We created our early learner curriculum for this very reason: to help teach children with strong language skills and some basic academic competencies the crucial and foundational skills that would help them become better social thinkers and use a stronger set of related social skills. We Thinkers! Volume 1 Social Explorers came about for this very reason. It focused on core Social Thinking Vocabulary concepts to teach social basics: “we all have thoughts and feelings”, “read the group plan”, “think with your eyes”, “is your body part of the group?” and “use whole body listening.” We teach these concepts and related social skills using engaging storybooks, music, and play-like activities to help children investigate and better engage in the social world that surrounds them.
Since the release of Volume 1 you’ve told us that the materials do help many children improve in their own learning about social information and related social skills, and as children start using the language of Social Thinking, they become more aware, and their social skills improve. And while the community has shared with us the use of the concepts and the changes they have observed across contexts, there were still lots of questions about how to bring the same levels of success beyond structured adult-led situations.
Most play isn’t “adult-led.” SCIP certainly isn’t; it’s pure free play where kids come together, figure things out, and play all on their own! After releasing Volume 1 we started seeing that parents and professionals were expecting that all the good skills we were teaching children would generalize across settings. Adults were thinking and expecting that by using our framework (or other social skills interventions) children would be able to not only play fluidly with different peers on the playground, but use these same skills to work well in center-based activities. From some we were hearing comments such as “the child’s learning didn’t generalize!”
Your responses became our motivation to explore this concept of generalization and look at it from multiple angles. What we discovered was that virtually all social skills interventions, ours as well as others, do not address teaching children how to engage in complex interactive multi-player play. Instead they teach children aspects of social attention, social awareness, and basic social skills, without helping children learn how to put it all together and use these individual skills fluidly, interactively, and collaboratively (what SCIP is all about). Furthermore, none of them help adults even figure out if the child’s neurological challenges affect their ability to engage in SCIP! This propelled the four of us authors, who were far along in the creation of Volume 2, to go back, revisit what and how we were teaching play, and create a scale to help adult stakeholders better evaluate a child’s current interactive play abilities. We knew this would better define and help us all be more realistic in our expectations when using our We Thinkers! curriculum or any other social skills intervention.
Introducing the GPS
This was no small task, as we alluded to at the beginning of this article. We had to go beyond what current literature and research was telling us about individual social abilities in our children. This was an investigation into not only the basic social skills needed to enter into and work as part of a structured adult-led group (e.g., a classroom, circle time activities or structured play), but the skills required for children to engage reciprocally and with imagination away from adult leadership.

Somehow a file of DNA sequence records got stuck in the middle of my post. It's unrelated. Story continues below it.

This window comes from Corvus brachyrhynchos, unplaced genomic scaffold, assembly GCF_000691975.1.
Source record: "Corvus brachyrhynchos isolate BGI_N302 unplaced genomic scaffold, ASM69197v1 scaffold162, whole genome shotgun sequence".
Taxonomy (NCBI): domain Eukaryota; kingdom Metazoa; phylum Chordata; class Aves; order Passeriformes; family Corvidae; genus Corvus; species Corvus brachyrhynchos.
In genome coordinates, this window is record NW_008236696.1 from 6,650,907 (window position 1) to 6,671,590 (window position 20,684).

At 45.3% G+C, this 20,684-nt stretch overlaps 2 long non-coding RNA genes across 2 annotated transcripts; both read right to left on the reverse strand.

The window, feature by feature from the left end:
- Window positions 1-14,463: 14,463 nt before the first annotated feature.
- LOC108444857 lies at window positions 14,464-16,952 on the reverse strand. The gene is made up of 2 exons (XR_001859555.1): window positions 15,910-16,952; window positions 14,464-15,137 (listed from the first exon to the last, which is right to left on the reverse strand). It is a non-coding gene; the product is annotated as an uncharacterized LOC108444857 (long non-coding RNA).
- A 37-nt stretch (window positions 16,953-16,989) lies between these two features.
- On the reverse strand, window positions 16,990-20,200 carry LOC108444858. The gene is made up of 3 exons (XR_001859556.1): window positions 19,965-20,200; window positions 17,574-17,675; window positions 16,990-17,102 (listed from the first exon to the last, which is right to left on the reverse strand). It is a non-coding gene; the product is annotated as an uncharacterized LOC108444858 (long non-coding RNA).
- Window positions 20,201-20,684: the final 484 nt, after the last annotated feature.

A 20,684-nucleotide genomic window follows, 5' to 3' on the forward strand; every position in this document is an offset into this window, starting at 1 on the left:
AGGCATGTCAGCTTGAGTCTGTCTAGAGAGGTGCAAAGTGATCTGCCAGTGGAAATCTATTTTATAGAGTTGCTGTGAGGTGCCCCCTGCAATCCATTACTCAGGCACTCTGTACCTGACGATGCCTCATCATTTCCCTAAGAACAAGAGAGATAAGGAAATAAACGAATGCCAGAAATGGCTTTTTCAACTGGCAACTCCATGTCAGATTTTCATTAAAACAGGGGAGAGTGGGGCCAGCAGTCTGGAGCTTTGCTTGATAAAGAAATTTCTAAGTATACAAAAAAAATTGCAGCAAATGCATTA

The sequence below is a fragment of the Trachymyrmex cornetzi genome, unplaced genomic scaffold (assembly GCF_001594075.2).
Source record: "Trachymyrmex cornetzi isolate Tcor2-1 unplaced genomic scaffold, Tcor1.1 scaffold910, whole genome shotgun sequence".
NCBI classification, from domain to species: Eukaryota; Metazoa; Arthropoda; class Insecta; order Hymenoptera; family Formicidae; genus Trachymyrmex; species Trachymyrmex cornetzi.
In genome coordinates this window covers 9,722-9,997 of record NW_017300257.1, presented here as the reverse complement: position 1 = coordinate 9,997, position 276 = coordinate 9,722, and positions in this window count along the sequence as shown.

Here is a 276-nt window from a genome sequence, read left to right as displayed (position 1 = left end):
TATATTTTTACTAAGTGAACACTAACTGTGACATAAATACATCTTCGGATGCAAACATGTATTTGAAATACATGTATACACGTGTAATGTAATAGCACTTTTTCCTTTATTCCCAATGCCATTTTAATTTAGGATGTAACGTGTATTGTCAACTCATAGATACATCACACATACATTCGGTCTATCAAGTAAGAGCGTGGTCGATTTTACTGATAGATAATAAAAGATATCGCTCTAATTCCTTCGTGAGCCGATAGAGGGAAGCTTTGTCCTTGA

Our answers led us to create our five level Group Collaboration, Play and Problem Solving Scale, identify six key areas to explore in evaluating children’s play abilities, and design concrete tools to guide parents and professionals in more closely observing play behaviors to figure out where a child falls on the scale.
The hardest thing about creating the GPS Scale was figuring out what core elements to focus on when observing children. We knew we had to keep this list fairly short for our related GPS Observation Checklist to be readily used by many. Through our research we decided that six core areas were at the heart of children’s interactive play:
- Who does the child primarily pay attention to: adults or peers?
- Does the child primarily use novel or scripted language during interactive play?
- Does the child use toys or play props in an abstract or concrete manner?
- Does the child engage in a singular or shared imagination when interacting with others?
- Is the child flexible or rigid during interactive play?
- How does the child discover and/or negotiate the problems that occur in play?
The five different levels of play could then be summarized as children ranging from Me-based to We-based players along the continuum defined on our GPS Scale (see diagram earlier in article).
That was just the beginning! All that thinking, structuring, planning and writing still didn’t have the teaching piece: how to put all that good thought into concrete actions with our kids. So we created differentiated interactive play activities that connected to each of the Volume 2 storybook concepts and curriculum units but focused on teaching and encouraging children to engage in interactive, peer-based play at each level of the scale.
The end result, our GPS Play Scale, observation tools, and interactive play activities, will change the way you look at and think about your students, clients, or children and teach them social thinking and related social skills. Now you have tools that further explode the social code so you can individualize your treatment to each child’s starting play level and learning abilities, and better align your interventions to Common Core or state standards, PBIS, SEL, or RTI initiatives.
Best of all, these new GPS tools will go further in helping our kids learn to notice and consider the thoughts and emotions of others in their daily attempts to share space and interact. This is life-learning we are teaching, and we can start while children are young and lay the foundation for their journey through school, toward college and careers, and success in all areas of their lives as they engage in increasingly complex social situations.
Thank you for your patience while we created this groundbreaking new work on children’s interactive play skills. We hope you find it helpful in figuring out where to start when creating treatment plans to help children be part of groups in their classroom, family and/or community.
Coolahan, K., Fantuzzo, J., Mendez, J., & McDermott, P. (2000). Preschool peer interactions and readiness to learn: Relationships between classroom peer play and learning behaviors and conduct. Journal of Educational Psychology, 92(3), 458-465.
Winner, M., Tarshis, N., Palmer, K., & Hendrix, R. (2016). We Thinkers! GPS. Santa Clara, CA: Think Social Publishing, Inc.